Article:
Something to note if cord-cutting does continue to gain traction is that although you can save a lot of money by canceling your cable right now and just getting broadband (this is what my wife and I do right now), if everyone drops television service, it's likely that the price of broadband will rise a lot to compensate. Just as a la carte won't fix cable, cord-cutting won't really fix it either. The issue is that there's a lack of competition in the industry and every different approach to regulation you can think up has serious problems associated with it.
Posted Monday, May 20, 2013, at 3:29 PM
The Federal Reserve Bank of New York has come up with an innovative empirical method to lead to the theoretically predicted conclusion that big cities do a better job of matching workers to appropriate jobs, since they have deeper and more specialized labor markets. But I suspect the study will be best-known for the finding Brad Plumer highlights, namely that only 27 percent of college graduates have a job related to their college major.
But is that really true?
According to the paper, they're measuring relatedness by using the National Center for Education Statistics' Classification of Instructional Programs "occupational crosswalk" function. So I thought I would look up my own major, philosophy, and see what the federal government has to say about my career choices. They think that the only job I'm suited for is as a post-secondary teacher, teaching philosophy or religion classes at a college. In other words, I am one of the 73 percent.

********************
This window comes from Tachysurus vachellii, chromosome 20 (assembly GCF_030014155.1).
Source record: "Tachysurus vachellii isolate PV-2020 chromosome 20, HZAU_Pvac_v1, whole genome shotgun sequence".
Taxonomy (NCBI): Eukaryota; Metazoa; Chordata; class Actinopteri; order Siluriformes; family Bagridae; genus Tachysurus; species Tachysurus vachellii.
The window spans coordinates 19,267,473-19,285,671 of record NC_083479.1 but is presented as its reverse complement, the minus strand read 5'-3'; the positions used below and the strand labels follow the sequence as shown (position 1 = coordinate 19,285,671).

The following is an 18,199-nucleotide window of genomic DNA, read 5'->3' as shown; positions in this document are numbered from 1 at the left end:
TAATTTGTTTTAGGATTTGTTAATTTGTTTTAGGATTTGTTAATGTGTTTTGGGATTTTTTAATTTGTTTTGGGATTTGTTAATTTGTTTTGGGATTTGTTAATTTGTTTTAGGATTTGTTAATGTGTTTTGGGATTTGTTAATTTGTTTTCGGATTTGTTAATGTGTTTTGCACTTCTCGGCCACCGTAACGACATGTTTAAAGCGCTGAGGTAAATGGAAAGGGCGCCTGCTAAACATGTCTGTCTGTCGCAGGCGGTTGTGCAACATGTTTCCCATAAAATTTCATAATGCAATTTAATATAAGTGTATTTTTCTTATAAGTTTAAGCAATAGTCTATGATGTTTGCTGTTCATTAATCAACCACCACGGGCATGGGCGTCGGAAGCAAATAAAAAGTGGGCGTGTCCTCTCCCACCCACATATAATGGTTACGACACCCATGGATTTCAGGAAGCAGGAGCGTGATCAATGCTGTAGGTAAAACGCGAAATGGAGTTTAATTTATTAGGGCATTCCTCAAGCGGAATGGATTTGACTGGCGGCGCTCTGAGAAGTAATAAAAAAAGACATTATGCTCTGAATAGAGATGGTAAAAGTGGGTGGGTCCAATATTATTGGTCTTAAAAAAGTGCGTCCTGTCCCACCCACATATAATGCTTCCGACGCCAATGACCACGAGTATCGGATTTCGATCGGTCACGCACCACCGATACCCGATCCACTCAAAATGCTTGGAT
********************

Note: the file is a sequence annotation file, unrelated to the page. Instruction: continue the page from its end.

But I would dispute the claim that my job has nothing to do with my college degree. My view is that undergraduate philosophy majors get a crash course in persuasive writing and logical argumentation. Any kind of liberal arts degree where you need to read a lot of texts and then learn to write persuasively based on said texts is a decent preparation for working in journalism. But philosophy is a particularly good one to study, because for better or for worse, journalists are typically asked to be generalists. As a philosophy major you read and discuss people who are not only great thinkers but people who managed to make meaningful intellectual contributions to the world without obtaining tons of new empirical information. Particularly in my little subfield of Web-based punditry, that sort of thing is crucial. You of course don't learn shoe-leather reporting as a philosophy major, and that's an important part of the journalism ecosystem. But large swathes of journalism have relatively little to do with shoe-leather reporting, and philosophy is a damn fine thing to major in if you want the skills you need to succeed in those swathes.
My larger point here is that it's really important to pay attention to data quality. If existing labor markets do a poor job of matching college graduates to things the NCES CIP "occupational crosswalk" function says are major-appropriate jobs, is that a fact about the labor market or a fact about the statistical series?
Posted Monday, May 20, 2013, at 1:54 PM
Two charts from Horace Dediu show that last quarter Apple reached new nonholiday highs in terms of visitors per retail store and revenues per retail store. And he writes: "[O]n a sales per square foot basis, Apple retail continues to perform twice as well as Tiffany & Co., the second best retailer, and three times as well as lululemon athletica, the third best retailer."